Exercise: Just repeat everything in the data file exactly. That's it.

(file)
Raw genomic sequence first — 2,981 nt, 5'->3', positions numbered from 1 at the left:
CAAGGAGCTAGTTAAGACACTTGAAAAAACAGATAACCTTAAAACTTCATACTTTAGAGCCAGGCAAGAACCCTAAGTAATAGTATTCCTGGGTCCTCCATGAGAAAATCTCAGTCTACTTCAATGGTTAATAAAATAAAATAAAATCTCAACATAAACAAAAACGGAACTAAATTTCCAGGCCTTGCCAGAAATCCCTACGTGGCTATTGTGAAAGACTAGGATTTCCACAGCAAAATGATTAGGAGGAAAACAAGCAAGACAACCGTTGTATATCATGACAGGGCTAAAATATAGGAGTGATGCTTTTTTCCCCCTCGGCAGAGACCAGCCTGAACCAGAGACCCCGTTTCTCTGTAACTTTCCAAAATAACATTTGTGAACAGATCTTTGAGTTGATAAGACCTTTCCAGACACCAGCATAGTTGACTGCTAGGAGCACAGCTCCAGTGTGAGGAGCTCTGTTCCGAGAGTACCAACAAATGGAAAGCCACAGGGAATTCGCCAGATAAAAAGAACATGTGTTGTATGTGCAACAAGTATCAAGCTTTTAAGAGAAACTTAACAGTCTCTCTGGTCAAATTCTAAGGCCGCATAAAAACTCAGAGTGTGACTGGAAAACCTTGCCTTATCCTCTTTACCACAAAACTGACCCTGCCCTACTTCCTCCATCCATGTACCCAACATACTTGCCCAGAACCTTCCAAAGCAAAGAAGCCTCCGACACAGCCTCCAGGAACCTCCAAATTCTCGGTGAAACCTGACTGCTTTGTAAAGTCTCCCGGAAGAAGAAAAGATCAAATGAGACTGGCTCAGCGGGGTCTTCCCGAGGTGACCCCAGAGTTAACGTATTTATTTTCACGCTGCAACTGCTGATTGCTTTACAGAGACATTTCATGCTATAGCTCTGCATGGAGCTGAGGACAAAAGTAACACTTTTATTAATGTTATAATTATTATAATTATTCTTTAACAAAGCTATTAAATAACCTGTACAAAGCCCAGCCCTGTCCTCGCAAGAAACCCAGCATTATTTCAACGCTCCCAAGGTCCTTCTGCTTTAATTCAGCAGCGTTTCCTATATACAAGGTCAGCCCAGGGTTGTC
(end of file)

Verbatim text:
Raw genomic sequence first — 2,981 nt, 5'->3', positions numbered from 1 at the left:
CAAGGAGCTAGTTAAGACACTTGAAAAAACAGATAACCTTAAAACTTCATACTTTAGAGCCAGGCAAGAACCCTAAGTAATAGTATTCCTGGGTCCTCCATGAGAAAATCTCAGTCTACTTCAATGGTTAATAAAATAAAATAAAATCTCAACATAAACAAAAACGGAACTAAATTTCCAGGCCTTGCCAGAAATCCCTACGTGGCTATTGTGAAAGACTAGGATTTCCACAGCAAAATGATTAGGAGGAAAACAAGCAAGACAACCGTTGTATATCATGACAGGGCTAAAATATAGGAGTGATGCTTTTTTCCCCCTCGGCAGAGACCAGCCTGAACCAGAGACCCCGTTTCTCTGTAACTTTCCAAAATAACATTTGTGAACAGATCTTTGAGTTGATAAGACCTTTCCAGACACCAGCATAGTTGACTGCTAGGAGCACAGCTCCAGTGTGAGGAGCTCTGTTCCGAGAGTACCAACAAATGGAAAGCCACAGGGAATTCGCCAGATAAAAAGAACATGTGTTGTATGTGCAACAAGTATCAAGCTTTTAAGAGAAACTTAACAGTCTCTCTGGTCAAATTCTAAGGCCGCATAAAAACTCAGAGTGTGACTGGAAAACCTTGCCTTATCCTCTTTACCACAAAACTGACCCTGCCCTACTTCCTCCATCCATGTACCCAACATACTTGCCCAGAACCTTCCAAAGCAAAGAAGCCTCCGACACAGCCTCCAGGAACCTCCAAATTCTCGGTGAAACCTGACTGCTTTGTAAAGTCTCCCGGAAGAAGAAAAGATCAAATGAGACTGGCTCAGCGGGGTCTTCCCGAGGTGACCCCAGAGTTAACGTATTTATTTTCACGCTGCAACTGCTGATTGCTTTACAGAGACATTTCATGCTATAGCTCTGCATGGAGCTGAGGACAAAAGTAACACTTTTATTAATGTTATAATTATTATAATTATTCTTTAACAAAGCTATTAAATAACCTGTACAAAGCCCAGCCCTGTCCTCGCAAGAAACCCAGCATTATTTCAACGCTCCCAAGGTCCTTCTGCTTTAATTCAGCAGCGTTTCCTATATACAAGGTCAGCCCAGGGTTGTC